A Portable Voice Over Studio the Sounds Great!

Can you relate? A while back, I was in Atlanta for a little over 24 hours and three auditions from past clients came in. I was able to put one on hold till I was back in my studio. However, two auditions were very time sensitive and I missed both of those jobs. I’m about 100% convinced I would’ve booked both if I had a voice over studio that was portable. Missing those was slightly painful.

Well, I decided that I wasn’t going to have that happen again. I decided to officially put together a portable voice over studio. Interestingly enough, I found this to be much simpler than I initially thought.

What do you need? (what I use)

portable voice over studio

The Mic

There are some great travel mics out there that can plug straight into an iPhone or iPad (Apogee Mic, Blue Spark Digital). However, I think one of the best mics to use on the road is the Sennheiser MKH 416. It’s much more forgiving of “less than perfect” rooms. For example, hotel rooms aren’t exactly setup for studio recordings. I go into this more in depth in my blog post, “What is the Best Voice Over Mic”.

portable voice over studioThe Audio Interface (USB)

I’m actually pretty pleased with the Shure x2u. It’s a great way to connect a mic to a computer in a very non-cumbersome way. There’s also the added bonus of having monitor control.

The Computer and Software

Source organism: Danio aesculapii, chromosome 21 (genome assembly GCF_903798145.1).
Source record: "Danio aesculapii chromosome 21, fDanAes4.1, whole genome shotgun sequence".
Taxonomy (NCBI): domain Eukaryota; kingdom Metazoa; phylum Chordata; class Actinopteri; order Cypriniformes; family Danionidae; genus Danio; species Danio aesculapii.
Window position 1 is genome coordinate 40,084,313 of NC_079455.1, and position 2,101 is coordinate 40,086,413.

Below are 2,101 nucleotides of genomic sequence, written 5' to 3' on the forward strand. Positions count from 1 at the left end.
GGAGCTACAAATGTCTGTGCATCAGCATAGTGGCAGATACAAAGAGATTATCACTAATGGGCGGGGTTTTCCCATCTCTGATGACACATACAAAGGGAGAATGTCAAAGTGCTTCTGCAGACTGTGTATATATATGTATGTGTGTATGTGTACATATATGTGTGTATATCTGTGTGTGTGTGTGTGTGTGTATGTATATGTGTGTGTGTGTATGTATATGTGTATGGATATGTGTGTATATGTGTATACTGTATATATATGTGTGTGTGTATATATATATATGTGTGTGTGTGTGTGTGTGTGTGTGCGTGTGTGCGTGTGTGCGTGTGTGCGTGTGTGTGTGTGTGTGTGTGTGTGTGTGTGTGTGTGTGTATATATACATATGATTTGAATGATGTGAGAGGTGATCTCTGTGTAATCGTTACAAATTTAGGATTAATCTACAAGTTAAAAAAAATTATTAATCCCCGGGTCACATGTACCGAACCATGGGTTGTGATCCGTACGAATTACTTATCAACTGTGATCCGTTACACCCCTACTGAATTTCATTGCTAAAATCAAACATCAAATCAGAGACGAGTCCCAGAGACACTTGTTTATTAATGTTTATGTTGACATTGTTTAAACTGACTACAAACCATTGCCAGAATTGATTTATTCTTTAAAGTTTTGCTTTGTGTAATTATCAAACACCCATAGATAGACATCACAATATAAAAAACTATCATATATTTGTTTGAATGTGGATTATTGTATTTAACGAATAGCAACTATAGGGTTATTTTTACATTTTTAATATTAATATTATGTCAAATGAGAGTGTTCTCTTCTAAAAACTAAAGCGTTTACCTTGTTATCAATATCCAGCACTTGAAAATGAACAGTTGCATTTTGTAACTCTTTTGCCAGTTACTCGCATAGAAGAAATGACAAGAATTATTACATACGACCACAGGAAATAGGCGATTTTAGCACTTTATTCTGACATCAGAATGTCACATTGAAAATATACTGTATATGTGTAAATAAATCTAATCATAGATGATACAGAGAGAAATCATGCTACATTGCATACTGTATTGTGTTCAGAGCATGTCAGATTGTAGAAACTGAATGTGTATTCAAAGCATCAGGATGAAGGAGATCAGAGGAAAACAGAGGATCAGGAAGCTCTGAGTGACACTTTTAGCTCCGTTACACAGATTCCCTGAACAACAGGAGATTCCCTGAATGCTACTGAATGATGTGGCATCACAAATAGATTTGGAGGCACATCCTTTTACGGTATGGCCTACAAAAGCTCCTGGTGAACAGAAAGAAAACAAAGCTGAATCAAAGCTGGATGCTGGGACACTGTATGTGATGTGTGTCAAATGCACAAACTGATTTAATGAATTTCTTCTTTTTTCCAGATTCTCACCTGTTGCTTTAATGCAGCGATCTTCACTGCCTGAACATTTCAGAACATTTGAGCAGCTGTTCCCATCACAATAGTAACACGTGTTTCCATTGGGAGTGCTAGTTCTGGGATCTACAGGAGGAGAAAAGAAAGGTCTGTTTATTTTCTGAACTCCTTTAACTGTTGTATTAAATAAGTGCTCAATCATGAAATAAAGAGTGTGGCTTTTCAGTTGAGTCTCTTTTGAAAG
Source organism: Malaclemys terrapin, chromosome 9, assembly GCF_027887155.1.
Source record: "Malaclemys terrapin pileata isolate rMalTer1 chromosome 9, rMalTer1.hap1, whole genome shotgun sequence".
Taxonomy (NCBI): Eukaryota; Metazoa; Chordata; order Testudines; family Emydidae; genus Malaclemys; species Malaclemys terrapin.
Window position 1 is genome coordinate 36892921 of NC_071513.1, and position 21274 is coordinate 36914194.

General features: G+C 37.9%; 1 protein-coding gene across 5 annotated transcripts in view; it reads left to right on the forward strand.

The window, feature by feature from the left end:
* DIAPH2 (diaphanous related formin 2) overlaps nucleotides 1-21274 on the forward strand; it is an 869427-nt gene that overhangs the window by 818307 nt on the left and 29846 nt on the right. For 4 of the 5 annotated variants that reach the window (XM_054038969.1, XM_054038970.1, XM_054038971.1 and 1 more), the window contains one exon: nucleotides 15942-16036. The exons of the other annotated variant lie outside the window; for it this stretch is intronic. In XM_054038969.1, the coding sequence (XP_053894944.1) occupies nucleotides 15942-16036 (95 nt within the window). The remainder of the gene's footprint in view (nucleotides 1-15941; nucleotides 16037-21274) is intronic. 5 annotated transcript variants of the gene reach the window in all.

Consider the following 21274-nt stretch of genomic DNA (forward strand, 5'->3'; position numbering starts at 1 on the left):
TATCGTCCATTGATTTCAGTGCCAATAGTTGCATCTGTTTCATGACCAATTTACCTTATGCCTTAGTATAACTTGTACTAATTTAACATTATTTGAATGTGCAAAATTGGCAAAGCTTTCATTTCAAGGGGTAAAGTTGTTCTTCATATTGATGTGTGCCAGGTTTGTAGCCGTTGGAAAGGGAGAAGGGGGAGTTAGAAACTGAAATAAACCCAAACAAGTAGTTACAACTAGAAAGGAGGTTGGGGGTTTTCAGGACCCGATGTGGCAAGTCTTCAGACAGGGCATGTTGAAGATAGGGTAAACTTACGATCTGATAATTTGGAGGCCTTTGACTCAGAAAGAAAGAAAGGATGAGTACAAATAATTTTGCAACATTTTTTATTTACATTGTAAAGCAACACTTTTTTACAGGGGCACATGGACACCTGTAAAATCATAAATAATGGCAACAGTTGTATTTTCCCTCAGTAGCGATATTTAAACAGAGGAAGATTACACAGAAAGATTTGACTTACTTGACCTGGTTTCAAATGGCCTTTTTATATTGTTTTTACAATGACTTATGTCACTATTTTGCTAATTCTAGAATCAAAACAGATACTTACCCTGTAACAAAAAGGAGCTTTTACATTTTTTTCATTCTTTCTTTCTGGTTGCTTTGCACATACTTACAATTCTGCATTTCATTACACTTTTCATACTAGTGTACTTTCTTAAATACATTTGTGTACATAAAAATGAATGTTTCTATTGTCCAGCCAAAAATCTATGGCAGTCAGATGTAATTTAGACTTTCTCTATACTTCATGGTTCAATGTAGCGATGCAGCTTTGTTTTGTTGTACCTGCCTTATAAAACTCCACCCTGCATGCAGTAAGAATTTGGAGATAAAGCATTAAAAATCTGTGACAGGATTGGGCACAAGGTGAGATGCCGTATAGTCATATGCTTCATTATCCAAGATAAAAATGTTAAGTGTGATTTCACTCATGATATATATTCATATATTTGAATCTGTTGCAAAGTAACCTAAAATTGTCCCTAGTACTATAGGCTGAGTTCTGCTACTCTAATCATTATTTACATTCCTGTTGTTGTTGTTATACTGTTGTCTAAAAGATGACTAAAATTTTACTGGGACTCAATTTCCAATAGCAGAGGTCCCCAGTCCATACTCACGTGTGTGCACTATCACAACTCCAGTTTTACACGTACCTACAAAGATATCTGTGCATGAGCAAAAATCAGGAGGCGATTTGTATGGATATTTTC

I went with a MacBook Pro with a 2.5 Ghz processor, 8 GB of RAM and a solid state 500 GB hard drive (Depending on when you read this, these specs may be outdated). While I wouldn’t go any less than that, I don’t think you need to go any more. Although, as time goes on, buying a faster computer is the norm.

As for software, I currently use Adobe Audition, which can be found for both Mac and PC. Twisted Wave has gotten great response in recent years and it’s probably worth looking into. I’ve also heard great things about GarageBand. Some people also use Audacity, which can be downloaded online for both Mac and PC, as well.

Odds and Ends

Headphones are always nice to have. Believe it or not, I now use earbuds and they do all I need for the road. I also have a collapsible, table-top mic stand.

Treating the Room

portable voice over studio

How do you turn a hotel room into a studio? Taking into account that I use a shotgun mic, which is forgiving of less than perfect rooms, I use a few items provided by the hotel that can turn a hotel room into a pretty decent recording environment. First, find the smallest room with carpet, if there’s more than one room. If there are curtains, close them because it acts similar to an audio panel. When possible, I grab that extra blanket out of the closet that no one uses and find something semi tall to drape it over. Then if possible, for the actual recording location, I sit on the bed. It kills echo pretty well.

I’ve actually talked to many voice talents that use the backseat of a car when traveling. I’ve actually pulled over and recorded a voice over in a parking lot with very good results.

That’s pretty much it!

Besides the mic and headphones, which I already owned, I bought a refurbished laptop and the Shure x2u. I paid under $900 total. It’s already paying off. This past weekend, I got contacted by a client while on a 2 day vacation and booked a voice over. I definitely believe that anyone who does regular voice over work should have a travel option. Why leave money on the table?